A blog about Bloomsbury Academic's 33 1/3 series, our other books about music, and the world of sound in general.

Tuesday, October 26, 2010

The League Table, October 2010

So here's where the series stands to date, in terms of sales revenue. It's getting tougher and tougher for new books to work their way up the chart, since the older established volumes are still selling fairly consistently. (We're not talking huge numbers here, people: just that almost none of the books have stopped selling completely, which is good to see.)

In that context, the Brian Eno book is doing remarkably well (aided, we are told, by the book's subject buying copies for his friends) and the books on Pavement, Big Star, and Israel Kamakawiwo'ole - who is currently top of the charts in Germany! - have started out strongly, too.

If anyone had told me, when I was putting this all together eight years ago, that the two best-selling titles by late 2010 would be on Neutral Milk Hotel and Celine Dion - that would have made no sense whatsoever. (The rest of the Top 10, if you think about it, is fabulously predictable...)


1. Neutral Milk Hotel
2. Celine Dion
3. Rolling Stones
4. Radiohead
5. The Kinks
6. Velvet Underground
7. The Smiths
8. Joy Division
9. The Beatles
10. Bob Dylan
11. David Bowie
12. The Beach Boys
13. Beastie Boys
14. My Bloody Valentine
15. Led Zeppelin
16. Pixies
17. Pink Floyd
18. DJ Shadow
19. Neil Young
20. Love
21. The Band
22. The Replacements
23. Jeff Buckley
24. Jimi Hendrix
25. Captain Beefheart
26. Sonic Youth
27. R.E.M.
28. Steely Dan
29. The Ramones
30. Black Sabbath
31. Dusty Springfield
32. Magnetic Fields
33. Brian Eno
34. Slayer
35. Nirvana
36. Elliott Smith
37. Minutemen
38. Bruce Springsteen
39. Prince
40. Guided By Voices
41. Tom Waits
42. Elvis Costello
43. Belle & Sebastian
44. James Brown
45. The Who
46. The Byrds
47. Nick Drake
48. Throbbing Gristle
49. Stone Roses
50. U2
51. Big Star
52. Jethro Tull
53. Joni Mitchell
54. Abba
55. The MC5
56. Sly and the Family Stone
57. Patti Smith
58. Afghan Whigs
59. Stevie Wonder
60. Wire
61. PJ Harvey
62. The Pogues
63. Pavement
64. A Tribe Called Quest
65. Flying Burrito Brothers
66. Madness
67. Guns N Roses
68. Israel Kamakawiwo'ole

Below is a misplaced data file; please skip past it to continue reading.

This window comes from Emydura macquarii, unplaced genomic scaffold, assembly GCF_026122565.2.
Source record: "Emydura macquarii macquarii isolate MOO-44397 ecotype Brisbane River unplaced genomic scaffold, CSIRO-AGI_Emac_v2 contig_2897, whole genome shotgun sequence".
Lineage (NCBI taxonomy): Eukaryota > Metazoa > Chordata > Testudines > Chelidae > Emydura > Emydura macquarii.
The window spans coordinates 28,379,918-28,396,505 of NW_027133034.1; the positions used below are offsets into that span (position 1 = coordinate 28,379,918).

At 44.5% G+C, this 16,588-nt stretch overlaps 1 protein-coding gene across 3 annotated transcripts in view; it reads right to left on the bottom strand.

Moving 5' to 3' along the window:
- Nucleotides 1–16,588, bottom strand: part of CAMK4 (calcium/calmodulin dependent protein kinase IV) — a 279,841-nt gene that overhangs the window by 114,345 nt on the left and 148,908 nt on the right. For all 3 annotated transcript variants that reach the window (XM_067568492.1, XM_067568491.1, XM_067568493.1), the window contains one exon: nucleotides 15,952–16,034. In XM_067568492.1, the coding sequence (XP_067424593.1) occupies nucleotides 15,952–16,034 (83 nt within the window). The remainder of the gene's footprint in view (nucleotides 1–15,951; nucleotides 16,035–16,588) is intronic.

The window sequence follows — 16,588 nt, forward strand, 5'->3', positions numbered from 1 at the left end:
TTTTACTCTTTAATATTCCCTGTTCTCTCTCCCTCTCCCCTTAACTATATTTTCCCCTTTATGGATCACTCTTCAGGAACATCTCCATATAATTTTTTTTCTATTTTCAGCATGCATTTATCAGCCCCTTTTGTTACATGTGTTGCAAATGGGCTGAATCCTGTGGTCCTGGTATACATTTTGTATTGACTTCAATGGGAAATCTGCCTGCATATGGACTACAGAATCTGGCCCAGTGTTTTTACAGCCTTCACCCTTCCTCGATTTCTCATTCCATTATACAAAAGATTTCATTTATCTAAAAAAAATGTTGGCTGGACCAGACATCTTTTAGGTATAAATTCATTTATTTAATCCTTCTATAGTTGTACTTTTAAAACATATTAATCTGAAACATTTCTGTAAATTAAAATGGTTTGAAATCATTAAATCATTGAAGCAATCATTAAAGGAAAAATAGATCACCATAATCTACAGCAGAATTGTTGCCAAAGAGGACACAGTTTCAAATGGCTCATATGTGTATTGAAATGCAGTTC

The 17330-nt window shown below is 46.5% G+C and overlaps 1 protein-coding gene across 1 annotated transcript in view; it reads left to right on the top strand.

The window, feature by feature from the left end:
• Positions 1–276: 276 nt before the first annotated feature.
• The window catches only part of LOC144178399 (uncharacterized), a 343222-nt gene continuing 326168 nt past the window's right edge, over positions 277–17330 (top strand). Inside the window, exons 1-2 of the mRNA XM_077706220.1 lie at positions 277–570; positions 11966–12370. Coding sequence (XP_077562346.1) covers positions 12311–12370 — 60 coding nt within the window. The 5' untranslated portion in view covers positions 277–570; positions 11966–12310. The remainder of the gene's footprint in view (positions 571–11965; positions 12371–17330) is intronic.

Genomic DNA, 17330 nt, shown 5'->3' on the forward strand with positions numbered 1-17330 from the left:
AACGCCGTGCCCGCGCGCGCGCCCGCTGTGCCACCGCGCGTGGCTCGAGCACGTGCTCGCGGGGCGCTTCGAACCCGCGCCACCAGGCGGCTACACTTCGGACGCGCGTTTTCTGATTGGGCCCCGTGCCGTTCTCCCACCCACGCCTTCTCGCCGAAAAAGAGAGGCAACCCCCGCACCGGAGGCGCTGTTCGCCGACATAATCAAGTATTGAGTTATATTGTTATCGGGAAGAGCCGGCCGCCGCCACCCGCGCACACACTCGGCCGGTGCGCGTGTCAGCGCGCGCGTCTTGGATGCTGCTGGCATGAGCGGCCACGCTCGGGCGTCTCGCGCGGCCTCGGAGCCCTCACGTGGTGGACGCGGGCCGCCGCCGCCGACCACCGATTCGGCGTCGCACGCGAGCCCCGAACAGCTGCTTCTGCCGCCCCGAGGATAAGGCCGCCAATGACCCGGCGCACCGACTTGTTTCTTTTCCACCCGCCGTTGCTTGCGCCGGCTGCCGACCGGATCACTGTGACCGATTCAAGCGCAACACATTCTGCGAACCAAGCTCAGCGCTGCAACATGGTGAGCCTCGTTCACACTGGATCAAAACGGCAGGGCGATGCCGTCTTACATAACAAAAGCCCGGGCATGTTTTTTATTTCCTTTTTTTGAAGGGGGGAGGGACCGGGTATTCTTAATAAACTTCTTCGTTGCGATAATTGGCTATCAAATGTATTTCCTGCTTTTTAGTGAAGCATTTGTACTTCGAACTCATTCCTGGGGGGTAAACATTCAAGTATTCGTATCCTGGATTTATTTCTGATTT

69. Nas
70. Public Enemy
71. Richard & Linda Thompson
72. Flaming Lips
73. AC/DC
74. Van Dyke Parks

And who could have predicted that a (very, very good) book about Van Dyke Parks would get off to a slow start?





Oh, and if you had to pick a live triple bill, for one night only, of bands/artists who are next to each other on this list, who would you most want to see? Right now, I'd go for a line-up of Springsteen, Prince, and Guided By Voices. That would put Pollard through his paces...

12 comments:

Michael Flavor said...

At a quick glance through the list, I'd have to say that a Hendrix/Beefheart/Sonic Youth bill would probably be absolute insanity of the best sort.

John Mark said...

Abba, MC5, and Sly & Family wouldn't be too shabby either.

Jeff said...

Slayer, Nirvana, and Elliott Smith. Assuming that's allowed, of course.

Bob Hanson said...

That Warner Bros ad is amazing.

Anyway:
Boys (Beastie)
Boys (Beach)
Bowie (David)

David said...

Jeff: that's very much allowed, yes.

Bob: one would hope they could all pile on stage at the end for a soaring rendition of "Kokomo".

I've changed my mind now - going for a night with Dusty Springfield, the Magnetic Fields, and Eno - probably at BAM.

Adam said...

At the store I work at (Twist and Shout in Denver), we've sold twice as many Van Dyke Parks as AC/DC. Only 4 vs. 2 but still...

nan said...

wow, so much potential for greatness in triple bills. my gut, though, keeps saying:

the byrds, nick drake & throbbing gristle.

merepseudbloged said...

Tough, because would you actually want to see The Beatles at their current ages if they were all still alive? It might be a little pathetic. Same for the Velvets and Moe "Tea Party" Tucker. Anyhow, I'll go with The Smiths, Joy Division, and Nick Drake.

Philip Nel said...

Your triple bill is an excellent choice. Since that's taken, I'm going to choose three who (since all are living) could form a triple bill: Tom Waits, Elvis Costello, Belle & Sebastian. If I include a band that's no longer a going concern (broke up 40 years ago, 2 members dead), then of course: The Beatles, Bob Dylan, David Bowie.

Sam said...

Pixies, Led Zeppelin and My Bloody Valentine. Without a shadow of a doubt!

sonofthesun said...

If the laws of physics no longer applied, and I could see a triple lineup of bands it would have to be:
Stone Roses
Joy Division
and gosh, Im torn between the Minutemen and Big Star....

j. sot said...

let' see now: here's a series of books purporting to deal with the predominantly American (or American influenced) popular music of the past fifty years or so, okay. music that is/has been overwhelmingly based, inspired, influenced, or just outright ripped off from the work of (mostly) black Americans. and out of the mere eight of these (from 74 in total!) specifically dealing with actual black artists, only one (Jimi, duh!) rises (somewhat) above the bottom half of the list? what is wrong with "u" people?